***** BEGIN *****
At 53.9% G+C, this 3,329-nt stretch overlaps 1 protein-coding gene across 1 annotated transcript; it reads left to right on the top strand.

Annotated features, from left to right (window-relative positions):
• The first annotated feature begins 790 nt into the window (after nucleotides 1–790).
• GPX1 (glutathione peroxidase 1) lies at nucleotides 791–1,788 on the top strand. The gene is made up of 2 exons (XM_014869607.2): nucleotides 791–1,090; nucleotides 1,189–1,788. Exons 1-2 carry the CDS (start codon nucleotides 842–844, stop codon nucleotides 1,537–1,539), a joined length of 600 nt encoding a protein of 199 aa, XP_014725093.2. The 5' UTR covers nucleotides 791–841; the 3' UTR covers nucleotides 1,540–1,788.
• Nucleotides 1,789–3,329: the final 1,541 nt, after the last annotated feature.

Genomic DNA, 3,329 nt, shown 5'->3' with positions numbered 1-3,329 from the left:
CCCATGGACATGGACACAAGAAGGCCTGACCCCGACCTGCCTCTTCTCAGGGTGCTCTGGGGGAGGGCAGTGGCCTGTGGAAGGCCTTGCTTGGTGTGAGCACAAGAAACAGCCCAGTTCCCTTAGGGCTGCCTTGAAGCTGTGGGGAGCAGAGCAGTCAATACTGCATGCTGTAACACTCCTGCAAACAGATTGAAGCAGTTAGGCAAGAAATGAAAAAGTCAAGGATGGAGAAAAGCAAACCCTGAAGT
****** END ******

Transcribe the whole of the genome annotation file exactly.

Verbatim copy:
At 53.9% G+C, this 3,329-nt stretch overlaps 1 protein-coding gene across 1 annotated transcript; it reads left to right on the top strand.

Annotated features, from left to right (window-relative positions):
• The first annotated feature begins 790 nt into the window (after nucleotides 1–790).
• GPX1 (glutathione peroxidase 1) lies at nucleotides 791–1,788 on the top strand. The gene is made up of 2 exons (XM_014869607.2): nucleotides 791–1,090; nucleotides 1,189–1,788. Exons 1-2 carry the CDS (start codon nucleotides 842–844, stop codon nucleotides 1,537–1,539), a joined length of 600 nt encoding a protein of 199 aa, XP_014725093.2. The 5' UTR covers nucleotides 791–841; the 3' UTR covers nucleotides 1,540–1,788.
• Nucleotides 1,789–3,329: the final 1,541 nt, after the last annotated feature.

Genomic DNA, 3,329 nt, shown 5'->3' with positions numbered 1-3,329 from the left:
CCCATGGACATGGACACAAGAAGGCCTGACCCCGACCTGCCTCTTCTCAGGGTGCTCTGGGGGAGGGCAGTGGCCTGTGGAAGGCCTTGCTTGGTGTGAGCACAAGAAACAGCCCAGTTCCCTTAGGGCTGCCTTGAAGCTGTGGGGAGCAGAGCAGTCAATACTGCATGCTGTAACACTCCTGCAAACAGATTGAAGCAGTTAGGCAAGAAATGAAAAAGTCAAGGATGGAGAAAAGCAAACCCTGAAGT